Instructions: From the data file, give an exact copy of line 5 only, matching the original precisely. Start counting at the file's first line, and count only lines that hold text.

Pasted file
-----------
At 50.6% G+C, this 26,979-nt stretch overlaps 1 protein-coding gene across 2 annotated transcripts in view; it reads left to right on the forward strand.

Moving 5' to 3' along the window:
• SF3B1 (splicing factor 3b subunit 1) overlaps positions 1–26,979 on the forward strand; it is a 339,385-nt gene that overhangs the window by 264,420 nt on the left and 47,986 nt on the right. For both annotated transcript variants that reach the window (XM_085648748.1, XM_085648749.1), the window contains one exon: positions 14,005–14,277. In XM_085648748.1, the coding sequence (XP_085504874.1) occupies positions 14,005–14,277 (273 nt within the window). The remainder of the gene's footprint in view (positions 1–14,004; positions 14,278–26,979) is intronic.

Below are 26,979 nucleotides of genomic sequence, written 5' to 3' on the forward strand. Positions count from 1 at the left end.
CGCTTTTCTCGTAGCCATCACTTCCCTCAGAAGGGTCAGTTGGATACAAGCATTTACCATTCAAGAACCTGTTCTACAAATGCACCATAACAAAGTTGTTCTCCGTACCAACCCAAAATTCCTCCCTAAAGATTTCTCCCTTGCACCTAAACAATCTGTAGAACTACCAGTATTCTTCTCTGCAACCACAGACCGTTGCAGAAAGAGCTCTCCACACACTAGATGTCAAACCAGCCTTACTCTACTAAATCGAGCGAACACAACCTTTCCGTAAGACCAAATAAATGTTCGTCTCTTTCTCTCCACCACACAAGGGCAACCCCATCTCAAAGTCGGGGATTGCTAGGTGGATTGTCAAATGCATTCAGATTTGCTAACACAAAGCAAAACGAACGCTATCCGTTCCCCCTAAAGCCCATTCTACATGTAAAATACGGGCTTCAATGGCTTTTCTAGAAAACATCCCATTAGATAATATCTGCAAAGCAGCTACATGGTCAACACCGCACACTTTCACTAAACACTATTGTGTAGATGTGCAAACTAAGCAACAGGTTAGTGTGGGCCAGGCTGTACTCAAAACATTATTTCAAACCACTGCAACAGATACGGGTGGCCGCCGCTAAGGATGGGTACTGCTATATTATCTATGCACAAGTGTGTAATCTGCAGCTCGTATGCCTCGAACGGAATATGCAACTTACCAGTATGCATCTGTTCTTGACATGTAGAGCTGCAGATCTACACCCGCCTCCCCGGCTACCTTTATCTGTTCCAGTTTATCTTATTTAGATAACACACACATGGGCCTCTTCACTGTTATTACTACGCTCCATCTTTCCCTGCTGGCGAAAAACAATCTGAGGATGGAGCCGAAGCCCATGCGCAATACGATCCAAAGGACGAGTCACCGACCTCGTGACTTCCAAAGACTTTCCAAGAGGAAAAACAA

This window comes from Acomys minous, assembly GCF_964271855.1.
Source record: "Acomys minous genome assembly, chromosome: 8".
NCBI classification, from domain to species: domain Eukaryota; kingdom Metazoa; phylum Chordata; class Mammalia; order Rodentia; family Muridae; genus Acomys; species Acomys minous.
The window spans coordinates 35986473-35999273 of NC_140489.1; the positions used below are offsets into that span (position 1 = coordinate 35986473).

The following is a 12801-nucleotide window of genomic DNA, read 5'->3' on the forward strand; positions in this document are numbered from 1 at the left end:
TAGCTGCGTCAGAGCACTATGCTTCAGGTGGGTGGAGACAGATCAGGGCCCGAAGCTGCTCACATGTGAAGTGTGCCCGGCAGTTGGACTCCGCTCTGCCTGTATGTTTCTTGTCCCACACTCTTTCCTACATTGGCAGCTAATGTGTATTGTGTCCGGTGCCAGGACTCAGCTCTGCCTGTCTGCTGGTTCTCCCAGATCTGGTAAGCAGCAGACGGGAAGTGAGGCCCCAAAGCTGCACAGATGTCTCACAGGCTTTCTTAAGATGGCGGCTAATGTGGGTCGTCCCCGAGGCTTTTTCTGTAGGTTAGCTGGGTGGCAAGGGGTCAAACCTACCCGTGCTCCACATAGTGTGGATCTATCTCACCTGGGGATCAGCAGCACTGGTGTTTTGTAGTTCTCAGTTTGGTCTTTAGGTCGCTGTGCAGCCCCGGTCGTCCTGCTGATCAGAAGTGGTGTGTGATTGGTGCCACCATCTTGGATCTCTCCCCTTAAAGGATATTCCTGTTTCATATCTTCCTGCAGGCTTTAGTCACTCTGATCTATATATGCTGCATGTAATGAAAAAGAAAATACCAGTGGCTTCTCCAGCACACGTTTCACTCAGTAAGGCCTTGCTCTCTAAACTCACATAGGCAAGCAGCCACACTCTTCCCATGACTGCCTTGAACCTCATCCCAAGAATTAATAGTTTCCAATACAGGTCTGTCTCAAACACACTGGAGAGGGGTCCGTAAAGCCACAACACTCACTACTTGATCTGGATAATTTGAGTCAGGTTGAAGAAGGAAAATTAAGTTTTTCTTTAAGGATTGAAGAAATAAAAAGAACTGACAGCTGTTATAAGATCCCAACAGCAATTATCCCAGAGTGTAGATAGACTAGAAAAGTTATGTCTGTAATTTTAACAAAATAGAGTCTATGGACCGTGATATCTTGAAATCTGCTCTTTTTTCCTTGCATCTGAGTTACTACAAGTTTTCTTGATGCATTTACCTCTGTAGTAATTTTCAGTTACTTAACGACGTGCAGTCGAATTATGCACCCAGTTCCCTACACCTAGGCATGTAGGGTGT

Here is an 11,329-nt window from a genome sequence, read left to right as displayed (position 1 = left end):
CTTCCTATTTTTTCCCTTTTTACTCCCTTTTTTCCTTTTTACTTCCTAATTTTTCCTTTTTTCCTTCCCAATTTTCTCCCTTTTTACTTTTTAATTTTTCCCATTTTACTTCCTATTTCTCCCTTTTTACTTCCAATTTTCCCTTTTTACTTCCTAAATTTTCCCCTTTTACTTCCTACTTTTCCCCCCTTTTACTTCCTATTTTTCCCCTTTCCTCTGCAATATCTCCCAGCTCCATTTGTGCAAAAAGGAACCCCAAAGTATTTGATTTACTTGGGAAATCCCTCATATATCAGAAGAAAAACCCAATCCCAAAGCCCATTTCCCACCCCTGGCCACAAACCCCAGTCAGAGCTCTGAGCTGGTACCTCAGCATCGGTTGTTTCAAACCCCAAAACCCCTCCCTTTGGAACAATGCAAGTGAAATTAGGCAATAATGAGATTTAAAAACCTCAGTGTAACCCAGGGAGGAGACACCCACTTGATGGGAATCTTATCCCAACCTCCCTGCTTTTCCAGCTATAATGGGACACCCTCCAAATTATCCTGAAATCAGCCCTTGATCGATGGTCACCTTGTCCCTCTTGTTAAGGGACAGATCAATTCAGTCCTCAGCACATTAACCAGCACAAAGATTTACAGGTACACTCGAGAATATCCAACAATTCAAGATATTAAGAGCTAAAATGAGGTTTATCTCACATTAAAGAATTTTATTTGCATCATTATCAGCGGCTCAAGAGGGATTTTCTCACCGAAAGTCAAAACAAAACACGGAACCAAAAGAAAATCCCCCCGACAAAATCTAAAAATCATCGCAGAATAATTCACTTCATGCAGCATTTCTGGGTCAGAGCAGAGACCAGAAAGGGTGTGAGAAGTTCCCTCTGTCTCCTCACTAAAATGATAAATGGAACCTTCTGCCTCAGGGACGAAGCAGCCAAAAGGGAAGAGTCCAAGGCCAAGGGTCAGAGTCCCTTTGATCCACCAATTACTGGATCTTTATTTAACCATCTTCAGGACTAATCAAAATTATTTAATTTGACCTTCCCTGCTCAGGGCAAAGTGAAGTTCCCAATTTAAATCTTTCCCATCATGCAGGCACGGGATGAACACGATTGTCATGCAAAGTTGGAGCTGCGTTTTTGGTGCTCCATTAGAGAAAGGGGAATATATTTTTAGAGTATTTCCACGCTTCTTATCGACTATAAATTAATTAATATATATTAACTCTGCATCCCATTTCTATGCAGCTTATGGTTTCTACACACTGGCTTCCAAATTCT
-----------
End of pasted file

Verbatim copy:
CGCTTTTCTCGTAGCCATCACTTCCCTCAGAAGGGTCAGTTGGATACAAGCATTTACCATTCAAGAACCTGTTCTACAAATGCACCATAACAAAGTTGTTCTCCGTACCAACCCAAAATTCCTCCCTAAAGATTTCTCCCTTGCACCTAAACAATCTGTAGAACTACCAGTATTCTTCTCTGCAACCACAGACCGTTGCAGAAAGAGCTCTCCACACACTAGATGTCAAACCAGCCTTACTCTACTAAATCGAGCGAACACAACCTTTCCGTAAGACCAAATAAATGTTCGTCTCTTTCTCTCCACCACACAAGGGCAACCCCATCTCAAAGTCGGGGATTGCTAGGTGGATTGTCAAATGCATTCAGATTTGCTAACACAAAGCAAAACGAACGCTATCCGTTCCCCCTAAAGCCCATTCTACATGTAAAATACGGGCTTCAATGGCTTTTCTAGAAAACATCCCATTAGATAATATCTGCAAAGCAGCTACATGGTCAACACCGCACACTTTCACTAAACACTATTGTGTAGATGTGCAAACTAAGCAACAGGTTAGTGTGGGCCAGGCTGTACTCAAAACATTATTTCAAACCACTGCAACAGATACGGGTGGCCGCCGCTAAGGATGGGTACTGCTATATTATCTATGCACAAGTGTGTAATCTGCAGCTCGTATGCCTCGAACGGAATATGCAACTTACCAGTATGCATCTGTTCTTGACATGTAGAGCTGCAGATCTACACCCGCCTCCCCGGCTACCTTTATCTGTTCCAGTTTATCTTATTTAGATAACACACACATGGGCCTCTTCACTGTTATTACTACGCTCCATCTTTCCCTGCTGGCGAAAAACAATCTGAGGATGGAGCCGAAGCCCATGCGCAATACGATCCAAAGGACGAGTCACCGACCTCGTGACTTCCAAAGACTTTCCAAGAGGAAAAACAA